Monthly News Roundup – April, 2017 in Science

From the first direct observation of negative mass to the possibility that humans may have arrived in the Americas 100,000 years earlier than previously thought, the last month has revealed some fascinating revelations. On the other hand, it has been a rather quiet one in terms of exoplanet discovery, with the total count now being 3608 planets in 2702 systems, which is only one more than last month! Nonetheless, let’s look at some the most important headlines of April.

#1. New Graphene-Based Sieve Takes Salt Out of Seawater

GrapheneJynto

A graphene lattice like the one portrayed here consists of a single layer of carbon atoms arranged in a hexagonal formation.

Clean drinking water remains a rare commodity in many parts of the world, but a new invention could soon make that a thing of the past. On April 3, a British team of researchers built a graphene-based sieve that filters out salt from seawater. The holes are less than a nanometre wide, and the graphene structure is composed of a single layer of carbon atoms arranged in a hexagonal grid. The sieve will now be tested alongside existing (and currently very slow) desalination methods.

#2. Four Candidates for Planet 9 Proposed

planet Nine compared to Neptune and EarthPlanetUser

Planet Nine is expected to be around the same size as Neptune, as depicted here.

The evidence for the existence of a Neptune-sized planet in the dark outer reaches of the solar system continues to mount with the discovery of four possible candidates revealed on April 4. Some 60,000 people from around the world joined in the search organized by the Zooniverse citizen science project to find the proposed planet. Aside from finding possible candidates for the ninth planet, the project also helped to classify another four million objects in our solar system.

#3. Atmosphere around Earth-Size Planet Detected

Exoplanet Comparison GJ 1132 bAldaron

Planet Gliese 1132 b is the first Earth-size planet to have its atmosphere detected, although its constituents remain unknown.

Gliese 1132 b orbits a red dwarf star some 39 light years away, and it’s one of the relatively few terrestrial worlds so far discovered. Since April 6, it now bears the distinction of the first Earth-sized exoplanet to have its atmosphere detected, which bodes well for determining the habitability of other planets. However, Gliese 1132 b itself is a hostile planet that probably has a surface temperature hotter than Venus owing to the small distance between it and its host star.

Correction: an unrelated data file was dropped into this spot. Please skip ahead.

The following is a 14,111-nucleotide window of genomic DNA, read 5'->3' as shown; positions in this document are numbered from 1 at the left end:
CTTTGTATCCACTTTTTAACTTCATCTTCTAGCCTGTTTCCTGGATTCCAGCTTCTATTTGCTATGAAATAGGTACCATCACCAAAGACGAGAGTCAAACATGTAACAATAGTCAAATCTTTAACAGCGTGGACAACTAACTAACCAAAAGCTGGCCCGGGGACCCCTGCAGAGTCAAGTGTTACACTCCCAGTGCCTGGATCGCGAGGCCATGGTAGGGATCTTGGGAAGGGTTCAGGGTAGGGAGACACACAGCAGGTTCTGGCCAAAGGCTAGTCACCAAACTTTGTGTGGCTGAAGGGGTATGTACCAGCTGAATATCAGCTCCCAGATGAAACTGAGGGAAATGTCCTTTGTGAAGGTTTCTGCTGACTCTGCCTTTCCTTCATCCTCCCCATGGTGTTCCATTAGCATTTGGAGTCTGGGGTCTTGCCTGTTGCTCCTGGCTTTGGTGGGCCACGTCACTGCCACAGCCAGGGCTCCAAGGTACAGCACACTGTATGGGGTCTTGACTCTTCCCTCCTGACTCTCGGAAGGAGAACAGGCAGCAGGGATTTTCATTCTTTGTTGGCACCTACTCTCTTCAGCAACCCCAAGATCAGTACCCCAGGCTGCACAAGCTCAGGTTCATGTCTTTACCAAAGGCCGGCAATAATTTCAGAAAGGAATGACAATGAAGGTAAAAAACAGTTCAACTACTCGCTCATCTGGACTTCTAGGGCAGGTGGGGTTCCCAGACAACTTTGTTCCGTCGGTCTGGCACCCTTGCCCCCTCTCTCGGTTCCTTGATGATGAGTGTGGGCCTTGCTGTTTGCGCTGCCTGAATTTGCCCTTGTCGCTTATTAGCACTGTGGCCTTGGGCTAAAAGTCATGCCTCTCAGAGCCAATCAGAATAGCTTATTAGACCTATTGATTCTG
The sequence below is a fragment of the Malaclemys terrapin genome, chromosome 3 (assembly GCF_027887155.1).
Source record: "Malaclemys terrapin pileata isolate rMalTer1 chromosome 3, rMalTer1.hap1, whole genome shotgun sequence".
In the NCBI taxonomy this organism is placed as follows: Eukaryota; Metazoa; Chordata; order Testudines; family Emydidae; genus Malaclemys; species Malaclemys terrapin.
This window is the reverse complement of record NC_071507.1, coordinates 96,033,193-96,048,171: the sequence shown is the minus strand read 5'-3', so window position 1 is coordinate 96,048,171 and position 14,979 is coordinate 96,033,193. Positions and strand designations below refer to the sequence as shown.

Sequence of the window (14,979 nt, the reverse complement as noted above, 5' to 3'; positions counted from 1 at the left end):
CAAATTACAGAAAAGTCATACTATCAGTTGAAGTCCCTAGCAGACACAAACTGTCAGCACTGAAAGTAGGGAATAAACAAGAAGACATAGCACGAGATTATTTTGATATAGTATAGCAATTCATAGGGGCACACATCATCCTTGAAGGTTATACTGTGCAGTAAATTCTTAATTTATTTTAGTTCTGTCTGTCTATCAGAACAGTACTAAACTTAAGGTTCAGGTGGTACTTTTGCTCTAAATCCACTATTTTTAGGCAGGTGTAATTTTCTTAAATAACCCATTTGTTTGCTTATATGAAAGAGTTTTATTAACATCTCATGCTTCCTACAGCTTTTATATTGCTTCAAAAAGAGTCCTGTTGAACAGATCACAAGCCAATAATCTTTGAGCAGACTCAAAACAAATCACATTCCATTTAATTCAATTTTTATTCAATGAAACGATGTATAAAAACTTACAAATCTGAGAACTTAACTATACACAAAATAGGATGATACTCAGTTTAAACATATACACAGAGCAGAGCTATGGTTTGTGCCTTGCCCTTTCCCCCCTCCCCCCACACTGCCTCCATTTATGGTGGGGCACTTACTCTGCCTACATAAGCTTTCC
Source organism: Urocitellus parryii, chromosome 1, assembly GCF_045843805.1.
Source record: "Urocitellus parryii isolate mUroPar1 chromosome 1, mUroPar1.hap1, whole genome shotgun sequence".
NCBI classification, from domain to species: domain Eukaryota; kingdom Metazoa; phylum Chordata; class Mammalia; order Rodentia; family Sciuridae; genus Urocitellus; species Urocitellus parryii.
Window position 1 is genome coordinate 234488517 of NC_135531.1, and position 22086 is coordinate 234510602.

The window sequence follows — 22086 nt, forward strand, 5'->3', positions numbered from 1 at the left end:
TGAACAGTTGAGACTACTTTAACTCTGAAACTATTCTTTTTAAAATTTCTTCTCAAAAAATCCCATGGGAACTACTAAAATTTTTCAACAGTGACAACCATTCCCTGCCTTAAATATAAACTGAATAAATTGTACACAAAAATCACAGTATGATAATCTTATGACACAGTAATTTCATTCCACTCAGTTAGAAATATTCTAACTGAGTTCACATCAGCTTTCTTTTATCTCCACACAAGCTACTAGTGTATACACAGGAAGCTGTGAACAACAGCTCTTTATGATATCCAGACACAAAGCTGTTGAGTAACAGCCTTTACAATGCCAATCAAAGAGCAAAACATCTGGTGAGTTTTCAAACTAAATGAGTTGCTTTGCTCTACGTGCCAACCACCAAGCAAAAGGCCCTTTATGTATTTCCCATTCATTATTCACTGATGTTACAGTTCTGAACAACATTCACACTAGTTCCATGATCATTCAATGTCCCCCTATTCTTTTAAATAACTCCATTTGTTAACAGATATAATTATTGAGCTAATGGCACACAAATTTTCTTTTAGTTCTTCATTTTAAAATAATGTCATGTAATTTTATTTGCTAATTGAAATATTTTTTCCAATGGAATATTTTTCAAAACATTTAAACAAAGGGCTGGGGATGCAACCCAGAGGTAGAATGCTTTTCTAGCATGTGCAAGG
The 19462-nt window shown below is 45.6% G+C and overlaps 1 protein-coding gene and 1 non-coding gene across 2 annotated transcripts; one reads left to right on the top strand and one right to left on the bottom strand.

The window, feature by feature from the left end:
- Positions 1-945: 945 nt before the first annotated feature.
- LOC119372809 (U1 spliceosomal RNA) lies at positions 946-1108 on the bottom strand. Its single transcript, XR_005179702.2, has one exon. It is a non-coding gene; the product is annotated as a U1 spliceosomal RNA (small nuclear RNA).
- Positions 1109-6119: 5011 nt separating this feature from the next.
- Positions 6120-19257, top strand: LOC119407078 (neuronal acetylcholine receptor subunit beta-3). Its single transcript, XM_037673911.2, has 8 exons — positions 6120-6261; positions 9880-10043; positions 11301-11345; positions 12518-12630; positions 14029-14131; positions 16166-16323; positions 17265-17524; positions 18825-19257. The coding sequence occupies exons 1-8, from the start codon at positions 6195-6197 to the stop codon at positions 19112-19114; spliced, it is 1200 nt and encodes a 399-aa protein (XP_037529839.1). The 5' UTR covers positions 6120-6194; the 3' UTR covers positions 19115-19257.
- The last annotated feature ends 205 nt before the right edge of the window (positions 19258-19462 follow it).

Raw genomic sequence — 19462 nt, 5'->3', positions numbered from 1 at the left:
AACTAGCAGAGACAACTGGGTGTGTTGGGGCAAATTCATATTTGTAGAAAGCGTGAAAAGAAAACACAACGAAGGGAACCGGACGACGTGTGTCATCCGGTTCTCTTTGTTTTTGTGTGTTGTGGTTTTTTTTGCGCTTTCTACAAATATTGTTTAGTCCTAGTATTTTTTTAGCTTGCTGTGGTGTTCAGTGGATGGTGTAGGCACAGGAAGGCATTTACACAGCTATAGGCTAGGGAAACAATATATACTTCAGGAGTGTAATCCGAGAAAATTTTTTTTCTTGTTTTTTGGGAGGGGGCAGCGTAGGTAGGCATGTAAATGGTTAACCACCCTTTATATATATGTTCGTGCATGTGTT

#4. Negative Mass Observed for First Time

Warp fieldAllenMcC

If negative mass truly exists, it could mean that warp drives facilitating apparent faster than light travel are theoretically possible.

Until scientists first confirmed observing effective negative mass on April 10, the mind-bending concept belonged purely to the realms of speculation and science fiction. A key ingredient in the proposed Alcubierre warp drive, an object with negative mass accelerates towards you when you push it away. The discovery will initially help researchers better understand some of the more unusual conditions that occur in black holes, neutron stars and other strange objects.

#5. Molecular Hydrogen Found in Enceladus Plumes

Enceladus geysersNASA/JPL/Space Science Institute

These images, taken by Cassini in 2005, show geysers ripping through the icy surface of Enceladus from the subsurface ocean beneath.

Saturn’s moon Enceladus is one of the most likely places in the solar system for being home to extraterrestrial life. On April 13, NASA’s enormously successful Cassini mission, still going strong in its final months, detected molecular hydrogen in the icy geysers breaking through the surface. What this means is that the moon has a source of chemical energy of its own, which would be an essential habitability factor and a strong indicator that there may be life in the subsurface ocean.